Back to the Bucket

February 21, 2014

When I signed up for a pottery course I thought it would be fun, but, in the back of my mind, I was also worried. What if I was completely incompetent? What if I just couldn’t handle clay? And I knew that throwing pots on a wheel can’t possibly be as easy as it looks. Well, I thought I knew that. I assumed there would be a steep learning curve at the beginning, but, in a ten week class, I figured by the third week I’d be like Demi Moore in “Ghost”, only not married to Patrick Swayze, and with less plastic surgery. What I didn’t count on is just how steep the learning curve is, and what I really didn’t count on was that I’d be like a character from another film, one I’ve seriously underestimated in its influence on my life. I’ve mentioned “Bucket of Blood”, the horror film my parents went to see back when they were dating, before. It’s the tragic story of Walter Paisley, a busboy who wants to be an artist, and who, lacking any talent or, more importantly, patience, starts murdering people and encasing their bodies in clay.

The instructor had walked me through throwing a small pot on the wheel in a previous class, and it turned out pretty well, so I felt confident enough I thought I could fly solo. I took some clay and after about three thousand tries managed to get it centered on the wheel, which is important, and, which I’ve been told, is the hardest part of using a potter’s wheel. It’s not easy—try throwing a lump of clay as hard as you can onto a wheel and getting it in the exact center—but I don’t know who got the idea that it’s the hardest part. As the wheel started turning and I applied my hands to the clay it sort of kind of started to look a little bit like what I wanted. Gradually it build up, and I accelerated the wheel a little, shaping it more, raising the walls, trying to judge the depth of the base to prevent it from becoming too thin. Then, just as it would start to come into the shape I wanted, the whole thing would fall apart. I went through this six times, and by the end I was ready to throw the whole thing across the room. The only thing that prevented me from doing this is the fear I’d hit one of my classmates and possibly kill them, and even if I weren’t in a room full of witnesses encasing someone’s body in clay and selling it as art just isn’t my thing. Hey, I’m neurotic, not crazy. The instructor sat down and explained some of the mistakes I was making, but also told me it had taken her about seven years to master the potter’s wheel. That was seven years of working at it every day. I have to admit I heard what she was saying but it wasn’t until I was on my way home that I really took it in. I’m a little slow on the uptake sometimes. On the way home I realized I’d been having a Walter Paisley moment. What truly makes Walter’s story tragic is he looks up to other artists, but doesn’t see the effort. Early on in the film he thinks he can sit down with a lump of clay he’s just bought and, without any kind of training, with only a few seconds of kneading and muttering, he can make something beautiful. And it’s an easy illusion to fall into. When we look at a finished piece of pottery it’s hard to see the years of patient practice and training that went into it. This is a lesson I should have learned, and probably did learn, sometime before puberty, but it’s an easy lesson to forget, and I’m grateful to Walter for serving as a reminder of what happens when you lose your cool with clay and accidentally kill someone.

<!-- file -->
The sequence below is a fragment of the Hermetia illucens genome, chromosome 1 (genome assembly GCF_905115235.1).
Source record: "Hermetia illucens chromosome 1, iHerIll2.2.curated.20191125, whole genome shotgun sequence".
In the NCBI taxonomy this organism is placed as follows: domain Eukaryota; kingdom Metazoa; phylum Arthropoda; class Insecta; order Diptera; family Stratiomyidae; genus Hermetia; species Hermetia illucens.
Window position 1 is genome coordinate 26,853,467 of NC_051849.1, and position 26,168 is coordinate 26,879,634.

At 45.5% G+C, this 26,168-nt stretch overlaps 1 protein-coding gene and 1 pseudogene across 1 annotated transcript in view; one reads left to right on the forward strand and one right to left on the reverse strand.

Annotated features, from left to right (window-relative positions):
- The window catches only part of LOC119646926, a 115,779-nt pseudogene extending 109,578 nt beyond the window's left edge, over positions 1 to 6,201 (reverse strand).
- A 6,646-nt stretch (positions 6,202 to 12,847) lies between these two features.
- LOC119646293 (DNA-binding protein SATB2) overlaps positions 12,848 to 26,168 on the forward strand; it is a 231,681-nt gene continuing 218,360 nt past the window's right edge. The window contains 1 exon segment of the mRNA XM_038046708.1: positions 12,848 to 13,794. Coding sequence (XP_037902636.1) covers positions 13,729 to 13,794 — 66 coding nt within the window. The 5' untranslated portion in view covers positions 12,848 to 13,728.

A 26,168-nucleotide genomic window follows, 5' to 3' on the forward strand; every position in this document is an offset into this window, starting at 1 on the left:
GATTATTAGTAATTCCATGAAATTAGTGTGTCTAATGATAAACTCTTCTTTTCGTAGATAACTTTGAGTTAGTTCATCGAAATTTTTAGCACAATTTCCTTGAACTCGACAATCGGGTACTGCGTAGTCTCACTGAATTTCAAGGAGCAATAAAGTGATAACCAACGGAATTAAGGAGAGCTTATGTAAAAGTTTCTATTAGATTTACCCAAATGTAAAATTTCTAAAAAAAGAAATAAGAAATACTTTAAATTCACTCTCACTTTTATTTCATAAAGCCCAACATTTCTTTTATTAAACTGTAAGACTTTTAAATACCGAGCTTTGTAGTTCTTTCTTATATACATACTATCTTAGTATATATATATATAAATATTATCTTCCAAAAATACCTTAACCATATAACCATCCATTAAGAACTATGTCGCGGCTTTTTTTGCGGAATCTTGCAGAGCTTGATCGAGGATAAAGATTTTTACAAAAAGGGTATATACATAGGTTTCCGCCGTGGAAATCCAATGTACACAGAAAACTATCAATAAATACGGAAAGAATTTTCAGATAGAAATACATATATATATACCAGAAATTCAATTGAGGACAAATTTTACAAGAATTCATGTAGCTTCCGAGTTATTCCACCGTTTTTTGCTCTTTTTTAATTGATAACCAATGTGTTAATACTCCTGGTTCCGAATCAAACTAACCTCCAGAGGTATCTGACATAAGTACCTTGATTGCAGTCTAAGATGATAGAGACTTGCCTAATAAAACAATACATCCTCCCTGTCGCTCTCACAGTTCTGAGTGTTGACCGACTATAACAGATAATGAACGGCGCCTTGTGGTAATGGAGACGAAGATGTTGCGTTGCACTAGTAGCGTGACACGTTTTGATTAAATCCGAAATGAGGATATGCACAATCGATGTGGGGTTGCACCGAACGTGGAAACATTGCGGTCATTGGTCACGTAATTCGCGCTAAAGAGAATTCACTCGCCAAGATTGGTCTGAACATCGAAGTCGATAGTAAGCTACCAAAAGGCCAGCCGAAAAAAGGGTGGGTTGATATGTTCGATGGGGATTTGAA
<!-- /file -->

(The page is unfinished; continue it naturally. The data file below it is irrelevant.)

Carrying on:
And I’m glad the instructor was patient and generous and talked me down. Even though I’ll never master pottery, even though I may never even be good enough to throw a simple bowl without a lot of help, I’m going to keep at it. There’s something deeply satisfying about making something with my hands, and if I get really brave at some point I might try making an ashtray with my feet. The real downside of something like pottery isn’t the time and patience and training that goes into becoming better. The real downside is that it’s one of those hobbies that requires a lot of space and material and equipment. Back in the early 20th century when artists flocked to Paris and lived together in collectives a poet friend of Picasso’s made fun of painters. Painters, he said, needed paint, canvas, brushes, studios, and all sorts of other crap, while he could compose a poem in his head just walking in the rain. It’s a fair point. I’m not knocking poetry, because I’ve dabbled in that too, but it is a lot easier, not to mention cheaper, to practice at becoming a poet than it is a painter, or a potter, especially now that there are so many office supply stores around. But my instructor also said she spent seven years working at becoming a better potter because she really wanted it. Time and money were just a couple of the obstacles she had to overcome, and art is, at least in part, about overcoming obstacles. So maybe I’ll get better, or maybe I won’t, but I won’t let that keep me from trying. Maybe some plastic surgery would help.

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